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Blood Tests Differentiate Myocardial Injury from Infarction

By Labmedica International staff writers
Posted on 03 Oct 2018
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Image: An illustration of early cardiac troponin kinetics in patients after acute myocardial injury including acute myocardial infarction (Photo courtesy of ESC Scientific Document Group).
Image: An illustration of early cardiac troponin kinetics in patients after acute myocardial injury including acute myocardial infarction (Photo courtesy of ESC Scientific Document Group).
Myocardial infarction represents the death of myocardial cells and is characterized by acute myocardial ischemia. Nonischemic myocardial injury by comparison is often associated with other conditions such as renal failure or heart conditions like myocarditis.

A new definition of acute myocardial infarction (MI) that separates it from myocardial injury presents an opportunity for laboratories to fully leverage high-sensitivity cardiac troponin (hs-cTn) assays and provide better guidance to physicians on interpreting cTn results.

An international team of experts led by a specialist at the Aarhus University Hospital (Aarhus, Denmark) have issued the Fourth Universal Definition of MI and also commented on multiple approaches that use early data to predict who will have an acute MI and who will rule out. The document lists these various screening and triage approaches for rapid rule in and rule out, listing some of the pros and cons of each approach.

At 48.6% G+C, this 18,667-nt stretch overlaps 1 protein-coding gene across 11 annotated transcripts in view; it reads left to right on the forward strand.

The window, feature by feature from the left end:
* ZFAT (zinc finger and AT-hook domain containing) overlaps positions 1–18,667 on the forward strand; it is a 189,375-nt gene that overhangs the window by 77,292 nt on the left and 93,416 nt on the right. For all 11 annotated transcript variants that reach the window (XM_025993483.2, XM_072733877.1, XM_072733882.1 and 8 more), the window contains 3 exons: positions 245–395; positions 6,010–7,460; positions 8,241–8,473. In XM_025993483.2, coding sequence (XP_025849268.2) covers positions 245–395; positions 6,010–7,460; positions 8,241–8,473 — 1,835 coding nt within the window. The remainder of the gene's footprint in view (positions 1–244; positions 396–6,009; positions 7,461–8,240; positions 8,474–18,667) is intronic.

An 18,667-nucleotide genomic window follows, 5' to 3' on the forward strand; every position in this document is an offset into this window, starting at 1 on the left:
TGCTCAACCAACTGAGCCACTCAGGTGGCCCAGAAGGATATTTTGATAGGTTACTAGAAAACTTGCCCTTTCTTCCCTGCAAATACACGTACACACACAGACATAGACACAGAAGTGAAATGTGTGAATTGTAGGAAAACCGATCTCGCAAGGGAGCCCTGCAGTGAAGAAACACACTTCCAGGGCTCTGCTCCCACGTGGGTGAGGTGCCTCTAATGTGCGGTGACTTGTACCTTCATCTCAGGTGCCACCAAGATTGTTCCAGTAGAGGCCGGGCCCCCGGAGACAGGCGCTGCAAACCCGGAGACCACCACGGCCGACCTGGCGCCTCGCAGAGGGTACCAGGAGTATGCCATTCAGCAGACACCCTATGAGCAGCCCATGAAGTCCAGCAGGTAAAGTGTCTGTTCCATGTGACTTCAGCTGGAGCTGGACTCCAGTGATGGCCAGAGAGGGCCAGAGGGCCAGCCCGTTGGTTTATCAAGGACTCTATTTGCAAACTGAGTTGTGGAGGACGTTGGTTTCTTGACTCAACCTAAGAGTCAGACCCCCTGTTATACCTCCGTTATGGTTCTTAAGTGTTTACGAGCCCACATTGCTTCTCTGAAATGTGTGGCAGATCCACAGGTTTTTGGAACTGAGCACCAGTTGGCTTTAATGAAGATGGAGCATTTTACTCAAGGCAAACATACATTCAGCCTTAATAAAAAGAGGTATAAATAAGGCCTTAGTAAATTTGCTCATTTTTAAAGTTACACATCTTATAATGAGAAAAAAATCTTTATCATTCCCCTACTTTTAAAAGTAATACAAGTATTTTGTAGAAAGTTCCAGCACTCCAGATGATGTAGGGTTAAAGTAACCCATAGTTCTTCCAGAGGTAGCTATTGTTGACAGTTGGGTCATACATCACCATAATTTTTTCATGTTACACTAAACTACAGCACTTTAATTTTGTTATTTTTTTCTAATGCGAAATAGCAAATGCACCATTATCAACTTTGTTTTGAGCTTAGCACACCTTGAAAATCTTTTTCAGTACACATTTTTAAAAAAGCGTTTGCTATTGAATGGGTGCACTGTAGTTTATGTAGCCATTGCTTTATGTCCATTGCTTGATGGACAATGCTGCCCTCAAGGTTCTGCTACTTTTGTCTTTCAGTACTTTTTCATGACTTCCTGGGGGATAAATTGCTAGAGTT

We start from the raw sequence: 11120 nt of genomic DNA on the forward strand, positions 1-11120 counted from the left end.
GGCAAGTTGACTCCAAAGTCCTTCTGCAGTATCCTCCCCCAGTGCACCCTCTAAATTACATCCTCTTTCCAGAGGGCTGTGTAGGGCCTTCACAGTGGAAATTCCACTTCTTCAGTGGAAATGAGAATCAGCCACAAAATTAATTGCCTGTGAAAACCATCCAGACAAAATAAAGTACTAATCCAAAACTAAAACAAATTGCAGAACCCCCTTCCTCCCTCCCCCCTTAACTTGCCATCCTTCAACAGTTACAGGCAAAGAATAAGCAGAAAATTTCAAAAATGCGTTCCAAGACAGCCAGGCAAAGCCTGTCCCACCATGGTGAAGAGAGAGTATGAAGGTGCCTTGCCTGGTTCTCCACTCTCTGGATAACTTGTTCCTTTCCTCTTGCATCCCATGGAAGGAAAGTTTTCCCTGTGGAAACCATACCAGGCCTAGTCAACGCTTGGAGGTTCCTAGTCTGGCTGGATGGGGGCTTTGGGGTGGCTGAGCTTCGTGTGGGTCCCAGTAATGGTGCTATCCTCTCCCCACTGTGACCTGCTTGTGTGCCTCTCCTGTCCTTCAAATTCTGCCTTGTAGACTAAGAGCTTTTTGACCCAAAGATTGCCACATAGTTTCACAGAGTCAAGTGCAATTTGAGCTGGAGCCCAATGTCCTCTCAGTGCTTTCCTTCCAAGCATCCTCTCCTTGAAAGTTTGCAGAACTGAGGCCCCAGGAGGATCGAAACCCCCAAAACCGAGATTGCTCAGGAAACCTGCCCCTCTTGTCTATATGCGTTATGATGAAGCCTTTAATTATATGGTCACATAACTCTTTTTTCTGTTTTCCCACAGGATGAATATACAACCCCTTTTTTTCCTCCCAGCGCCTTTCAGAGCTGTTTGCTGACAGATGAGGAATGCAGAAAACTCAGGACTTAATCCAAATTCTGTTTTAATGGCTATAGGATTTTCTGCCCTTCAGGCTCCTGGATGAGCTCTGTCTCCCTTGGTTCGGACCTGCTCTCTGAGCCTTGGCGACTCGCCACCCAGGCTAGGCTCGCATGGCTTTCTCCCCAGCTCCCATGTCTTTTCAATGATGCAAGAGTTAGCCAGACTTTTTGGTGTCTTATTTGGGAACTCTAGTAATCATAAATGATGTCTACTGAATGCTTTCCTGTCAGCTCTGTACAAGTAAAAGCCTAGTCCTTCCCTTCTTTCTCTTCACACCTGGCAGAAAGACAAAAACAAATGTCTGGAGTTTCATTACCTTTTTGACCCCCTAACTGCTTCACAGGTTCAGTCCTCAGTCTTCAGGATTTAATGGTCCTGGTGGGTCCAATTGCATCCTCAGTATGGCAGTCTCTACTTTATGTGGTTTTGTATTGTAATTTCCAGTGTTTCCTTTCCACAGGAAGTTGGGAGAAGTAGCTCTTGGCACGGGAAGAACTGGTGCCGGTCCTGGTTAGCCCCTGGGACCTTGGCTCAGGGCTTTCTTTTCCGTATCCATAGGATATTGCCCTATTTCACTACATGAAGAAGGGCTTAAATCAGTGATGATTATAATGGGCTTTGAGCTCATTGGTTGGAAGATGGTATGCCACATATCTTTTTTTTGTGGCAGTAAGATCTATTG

Biomarkers cTn I and T help define who has acute MI. Myocardial injury reflects an elevated cTn value above the 99th percentile upper reference limit. When cTn values rise and fall due to myocardial ischemia with at least one value exceeding the 99th percentile, then the definition changes to acute MI. The advent of hs-cTn assays underscores the need to create this differentiation between heart attack and injury.

Clinical laboratory scientists in the wake of this new definition could take several measures to help physicians appropriately use and interpret hs-cTn results. Consistent use of the 99th percentile protocol is one such approach. Laboratories sometimes decide that the 99th percentile is something else and use their own cutoffs. This undermines the guidance the Universal Fourth Definition is trying to achieve.

Laboratories also need to work on turnaround time to prevent emergency department overcrowding as when the emergency department is overloaded, all patients suffer. Allan Jaffe, MD, a cardiologist and guideline co-author, said, “It’s hard to suggest approaches to evaluate changing patterns or results or when to consider other possibilities when these are set up as if one is using the assays properly and someone else is using different cutoffs. Then it doesn’t work well. It’s important that labs start to come together and stop deciding that the 99th percentile is something else.” The study was published on August 28, 2018, in the European Heart Journal.

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Aarhus University Hospital


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